Understanding Community Associations in Arizona: Planned Communities and Condominiums

Category: Real Estate

Edmund F. Richardson, Contributor

Today we’re diving into the world of community associations in Arizona, specifically focusing on Planned Communities and Condominiums. Understanding the distinction between these two types of associations is crucial for homeowners. So, let’s explore the key differences, legal definitions, and how to determine if your home falls under one of these categories.

Arizona’s Planned Communities and Condominiums:
Under Arizona law, there are two distinct types of community associations: Planned Communities and Condominiums. Planned Communities are governed by Title 33, Chapter 16 of the Arizona Revised Statutes, while Condominiums are addressed in Title 33, Chapter 9. The primary difference lies in the ownership of the common areas within these associations.

A Planned Community, as defined by A.R.S. § 33-1802(4), is a real estate development where a nonprofit corporation or unincorporated association of owners manages, maintains, or improves the property. The common areas in Planned Communities are owned by the Homeowners Association (HOA), while the individual owners possess separately owned lots, parcels, or units within the community. Mandatory membership in the HOA and assessments for maintenance purposes are requirements for the owners. Ownership in planned communities includes the entire structure, and if there are common walls, half or to the center of the common walls. This becomes especially important, for example, when damage occurs within the common walls.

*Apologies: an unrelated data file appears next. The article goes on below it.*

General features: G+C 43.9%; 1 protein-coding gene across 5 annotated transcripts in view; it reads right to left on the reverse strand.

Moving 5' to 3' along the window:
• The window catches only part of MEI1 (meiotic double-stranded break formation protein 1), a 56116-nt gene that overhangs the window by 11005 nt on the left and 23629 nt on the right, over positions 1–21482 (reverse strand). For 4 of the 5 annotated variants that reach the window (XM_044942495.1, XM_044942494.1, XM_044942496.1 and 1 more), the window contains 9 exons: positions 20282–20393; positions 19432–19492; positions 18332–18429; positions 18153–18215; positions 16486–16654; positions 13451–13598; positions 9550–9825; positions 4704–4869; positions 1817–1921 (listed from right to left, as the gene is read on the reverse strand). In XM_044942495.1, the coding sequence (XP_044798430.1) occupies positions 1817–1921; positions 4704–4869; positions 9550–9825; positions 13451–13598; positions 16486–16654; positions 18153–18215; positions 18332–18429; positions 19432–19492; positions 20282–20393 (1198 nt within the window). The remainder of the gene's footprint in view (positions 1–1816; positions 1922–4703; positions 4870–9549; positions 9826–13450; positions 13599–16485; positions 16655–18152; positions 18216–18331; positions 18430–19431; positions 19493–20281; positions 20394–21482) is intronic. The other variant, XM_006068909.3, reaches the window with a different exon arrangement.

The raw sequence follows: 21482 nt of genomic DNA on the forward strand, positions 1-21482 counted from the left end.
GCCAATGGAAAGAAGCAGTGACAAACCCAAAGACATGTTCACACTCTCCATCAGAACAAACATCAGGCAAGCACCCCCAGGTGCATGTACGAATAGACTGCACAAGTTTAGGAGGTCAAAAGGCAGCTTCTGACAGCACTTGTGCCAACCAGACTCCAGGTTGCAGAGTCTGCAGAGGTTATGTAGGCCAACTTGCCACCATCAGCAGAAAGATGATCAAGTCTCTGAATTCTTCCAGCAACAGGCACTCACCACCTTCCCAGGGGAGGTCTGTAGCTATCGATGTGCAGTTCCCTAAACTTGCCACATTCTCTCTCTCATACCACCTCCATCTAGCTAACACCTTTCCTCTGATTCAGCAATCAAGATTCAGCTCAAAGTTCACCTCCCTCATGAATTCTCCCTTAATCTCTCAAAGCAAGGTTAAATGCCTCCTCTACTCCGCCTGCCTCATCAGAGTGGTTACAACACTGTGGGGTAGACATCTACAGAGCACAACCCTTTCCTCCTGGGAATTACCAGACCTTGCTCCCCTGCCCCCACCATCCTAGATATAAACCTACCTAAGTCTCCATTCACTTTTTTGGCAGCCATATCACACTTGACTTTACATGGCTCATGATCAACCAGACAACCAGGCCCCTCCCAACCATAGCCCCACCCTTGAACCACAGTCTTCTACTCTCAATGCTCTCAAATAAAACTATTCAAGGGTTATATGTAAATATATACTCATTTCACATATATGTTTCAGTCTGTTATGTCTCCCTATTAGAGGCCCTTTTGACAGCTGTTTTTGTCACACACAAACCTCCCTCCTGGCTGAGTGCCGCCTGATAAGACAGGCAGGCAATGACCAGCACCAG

On the other hand, a Condominium, as defined by A.R.S. § 33-1202(10), involves real estate where certain portions are designated for separate ownership, while the remaining portion is designated for common ownership by the owners of those separate portions. To be classified as a condominium, the unit owners must have undivided interests in the common elements of the property. Ownership in condominiums typically includes the airspace in the unit from paint surface to paint surface, excluding the structural walls.

Determining Your Community Association Type:
To identify whether your home is part of a Planned Community or a Condominium, it’s often easiest to examine the structure and amenities of the community. If you own a single-family home within a community that offers amenities like walking paths, picnic areas, or playgrounds, chances are it falls under a Planned Community Association. While you don’t have direct ownership of these amenities, as a homeowner, you may be responsible for contributing to their maintenance.

On the other hand, if you own a unit within a multi-family community such as a condominium, duplex, or converted apartment, and the community provides amenities like a swimming pool, clubhouse, and common services like water and trash, you likely belong to a Condominium Association. In this case, you have an undivided ownership interest in the common areas and may be responsible for contributing to their upkeep.

Keep in mind that not all homes fall under either a Planned Community Association or a Condominium Association. You can conduct a search of your home on the Maricopa County Assessor’s website to find the name of your subdivision. Using that information, you can then search the subdivision name on the Maricopa County Recorder’s website to determine if a Community Association is established for your specific subdivision.

Understanding the distinction between Planned Communities and Condominiums is essential for homeowners in Arizona. By knowing whether your home belongs to a Planned Community or a Condominium Association, you can navigate the rights, responsibilities, and benefits associated with your specific community. If you require further assistance or legal guidance regarding community associations, our team at Davis Miles McGuire Gardner is here to help. Contact us at 480-733-6800 for to consult with one of our experienced attorneys.